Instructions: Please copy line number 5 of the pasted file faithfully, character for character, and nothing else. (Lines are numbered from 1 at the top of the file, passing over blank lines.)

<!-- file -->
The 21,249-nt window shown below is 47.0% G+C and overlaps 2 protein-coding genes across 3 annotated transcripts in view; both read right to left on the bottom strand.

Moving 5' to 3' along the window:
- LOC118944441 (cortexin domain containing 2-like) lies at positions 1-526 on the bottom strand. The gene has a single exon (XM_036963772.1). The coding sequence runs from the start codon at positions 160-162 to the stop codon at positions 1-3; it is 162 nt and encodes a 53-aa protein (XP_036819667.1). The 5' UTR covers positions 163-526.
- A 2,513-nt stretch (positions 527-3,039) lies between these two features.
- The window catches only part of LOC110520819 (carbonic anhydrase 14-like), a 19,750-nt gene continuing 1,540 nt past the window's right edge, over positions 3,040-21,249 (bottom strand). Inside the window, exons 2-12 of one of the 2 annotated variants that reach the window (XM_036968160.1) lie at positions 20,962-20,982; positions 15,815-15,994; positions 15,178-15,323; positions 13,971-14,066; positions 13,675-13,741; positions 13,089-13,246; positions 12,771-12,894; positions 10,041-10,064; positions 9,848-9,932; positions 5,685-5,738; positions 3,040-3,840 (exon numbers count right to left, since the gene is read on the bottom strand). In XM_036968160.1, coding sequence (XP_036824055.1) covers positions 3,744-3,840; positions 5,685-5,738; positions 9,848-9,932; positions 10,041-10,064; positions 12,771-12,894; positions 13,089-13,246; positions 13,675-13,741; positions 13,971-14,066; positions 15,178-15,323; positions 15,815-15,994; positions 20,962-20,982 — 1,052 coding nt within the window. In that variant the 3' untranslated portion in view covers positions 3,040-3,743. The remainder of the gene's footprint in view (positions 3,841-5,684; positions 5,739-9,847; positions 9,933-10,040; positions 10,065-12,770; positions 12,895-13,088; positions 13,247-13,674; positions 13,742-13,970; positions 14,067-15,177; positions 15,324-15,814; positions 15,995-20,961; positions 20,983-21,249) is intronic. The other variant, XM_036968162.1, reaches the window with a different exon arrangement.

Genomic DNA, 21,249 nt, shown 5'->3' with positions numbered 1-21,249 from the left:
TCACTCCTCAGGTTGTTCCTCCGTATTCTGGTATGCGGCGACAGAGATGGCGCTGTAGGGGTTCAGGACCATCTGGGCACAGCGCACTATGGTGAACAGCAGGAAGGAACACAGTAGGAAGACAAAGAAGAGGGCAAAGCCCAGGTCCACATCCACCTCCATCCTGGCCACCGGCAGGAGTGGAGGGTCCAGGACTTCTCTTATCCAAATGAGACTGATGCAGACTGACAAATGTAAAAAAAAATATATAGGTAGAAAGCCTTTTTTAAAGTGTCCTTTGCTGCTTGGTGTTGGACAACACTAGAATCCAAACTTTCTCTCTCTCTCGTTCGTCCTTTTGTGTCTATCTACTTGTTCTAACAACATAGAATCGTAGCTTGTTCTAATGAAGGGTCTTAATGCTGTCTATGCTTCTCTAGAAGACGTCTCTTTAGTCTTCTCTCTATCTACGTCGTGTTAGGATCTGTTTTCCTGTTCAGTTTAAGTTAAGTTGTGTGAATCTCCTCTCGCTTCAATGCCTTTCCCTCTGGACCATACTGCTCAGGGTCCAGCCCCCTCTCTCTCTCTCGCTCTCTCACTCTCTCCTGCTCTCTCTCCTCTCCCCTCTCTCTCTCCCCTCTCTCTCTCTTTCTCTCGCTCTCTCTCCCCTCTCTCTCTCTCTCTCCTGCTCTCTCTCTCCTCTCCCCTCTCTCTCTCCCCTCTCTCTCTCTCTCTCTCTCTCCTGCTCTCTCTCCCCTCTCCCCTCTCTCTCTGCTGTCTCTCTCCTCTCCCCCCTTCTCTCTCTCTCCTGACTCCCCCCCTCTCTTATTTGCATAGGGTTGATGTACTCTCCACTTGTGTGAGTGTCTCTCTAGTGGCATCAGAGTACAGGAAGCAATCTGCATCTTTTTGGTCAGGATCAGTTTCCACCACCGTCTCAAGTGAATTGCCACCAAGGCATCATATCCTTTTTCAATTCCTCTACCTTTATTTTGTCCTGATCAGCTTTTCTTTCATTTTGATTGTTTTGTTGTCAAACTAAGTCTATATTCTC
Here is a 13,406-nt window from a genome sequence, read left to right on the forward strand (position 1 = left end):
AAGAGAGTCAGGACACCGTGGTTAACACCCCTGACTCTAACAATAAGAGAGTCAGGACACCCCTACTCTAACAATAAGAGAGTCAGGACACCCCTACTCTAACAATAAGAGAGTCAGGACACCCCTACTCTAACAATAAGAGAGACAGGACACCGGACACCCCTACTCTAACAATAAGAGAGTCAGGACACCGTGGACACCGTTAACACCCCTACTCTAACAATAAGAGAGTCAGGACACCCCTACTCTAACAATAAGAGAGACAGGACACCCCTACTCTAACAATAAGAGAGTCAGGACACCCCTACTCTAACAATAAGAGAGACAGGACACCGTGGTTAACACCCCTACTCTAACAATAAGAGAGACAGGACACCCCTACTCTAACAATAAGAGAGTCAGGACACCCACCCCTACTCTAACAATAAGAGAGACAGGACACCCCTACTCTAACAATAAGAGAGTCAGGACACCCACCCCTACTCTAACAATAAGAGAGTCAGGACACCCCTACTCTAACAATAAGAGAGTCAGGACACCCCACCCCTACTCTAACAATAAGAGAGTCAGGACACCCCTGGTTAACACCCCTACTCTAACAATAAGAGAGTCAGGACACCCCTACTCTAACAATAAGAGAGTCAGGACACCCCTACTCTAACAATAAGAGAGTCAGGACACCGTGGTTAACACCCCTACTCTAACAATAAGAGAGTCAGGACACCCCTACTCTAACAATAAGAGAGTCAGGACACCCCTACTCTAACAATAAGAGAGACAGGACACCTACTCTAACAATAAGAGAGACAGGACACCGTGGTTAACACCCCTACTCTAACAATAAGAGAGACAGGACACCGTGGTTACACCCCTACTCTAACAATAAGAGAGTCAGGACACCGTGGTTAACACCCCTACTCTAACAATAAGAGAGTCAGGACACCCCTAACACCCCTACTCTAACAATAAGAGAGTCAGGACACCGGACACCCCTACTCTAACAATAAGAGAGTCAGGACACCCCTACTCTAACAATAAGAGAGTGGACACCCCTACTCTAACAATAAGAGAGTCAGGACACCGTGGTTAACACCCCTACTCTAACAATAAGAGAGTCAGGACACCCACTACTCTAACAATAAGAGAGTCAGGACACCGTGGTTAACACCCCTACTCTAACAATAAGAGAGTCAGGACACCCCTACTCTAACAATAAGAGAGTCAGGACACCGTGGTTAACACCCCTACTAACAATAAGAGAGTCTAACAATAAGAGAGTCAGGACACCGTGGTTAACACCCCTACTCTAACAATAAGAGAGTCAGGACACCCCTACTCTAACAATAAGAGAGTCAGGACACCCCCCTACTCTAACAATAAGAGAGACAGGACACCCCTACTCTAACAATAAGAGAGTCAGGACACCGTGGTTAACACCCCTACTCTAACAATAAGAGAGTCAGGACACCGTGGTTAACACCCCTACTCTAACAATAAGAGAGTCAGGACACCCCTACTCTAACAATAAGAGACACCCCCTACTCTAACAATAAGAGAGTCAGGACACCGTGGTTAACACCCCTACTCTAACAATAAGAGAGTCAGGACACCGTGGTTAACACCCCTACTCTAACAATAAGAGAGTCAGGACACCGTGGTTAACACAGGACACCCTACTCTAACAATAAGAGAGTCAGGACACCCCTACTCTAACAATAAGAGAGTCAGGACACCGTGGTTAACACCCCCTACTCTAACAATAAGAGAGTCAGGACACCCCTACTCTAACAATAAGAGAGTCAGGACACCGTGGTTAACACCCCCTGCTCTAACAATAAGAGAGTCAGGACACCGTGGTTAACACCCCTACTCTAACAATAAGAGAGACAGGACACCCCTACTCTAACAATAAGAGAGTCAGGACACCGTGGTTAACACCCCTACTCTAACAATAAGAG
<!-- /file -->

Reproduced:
- The window catches only part of LOC110520819 (carbonic anhydrase 14-like), a 19,750-nt gene continuing 1,540 nt past the window's right edge, over positions 3,040-21,249 (bottom strand). Inside the window, exons 2-12 of one of the 2 annotated variants that reach the window (XM_036968160.1) lie at positions 20,962-20,982; positions 15,815-15,994; positions 15,178-15,323; positions 13,971-14,066; positions 13,675-13,741; positions 13,089-13,246; positions 12,771-12,894; positions 10,041-10,064; positions 9,848-9,932; positions 5,685-5,738; positions 3,040-3,840 (exon numbers count right to left, since the gene is read on the bottom strand). In XM_036968160.1, coding sequence (XP_036824055.1) covers positions 3,744-3,840; positions 5,685-5,738; positions 9,848-9,932; positions 10,041-10,064; positions 12,771-12,894; positions 13,089-13,246; positions 13,675-13,741; positions 13,971-14,066; positions 15,178-15,323; positions 15,815-15,994; positions 20,962-20,982 — 1,052 coding nt within the window. In that variant the 3' untranslated portion in view covers positions 3,040-3,743. The remainder of the gene's footprint in view (positions 3,841-5,684; positions 5,739-9,847; positions 9,933-10,040; positions 10,065-12,770; positions 12,895-13,088; positions 13,247-13,674; positions 13,742-13,970; positions 14,067-15,177; positions 15,324-15,814; positions 15,995-20,961; positions 20,983-21,249) is intronic. The other variant, XM_036968162.1, reaches the window with a different exon arrangement.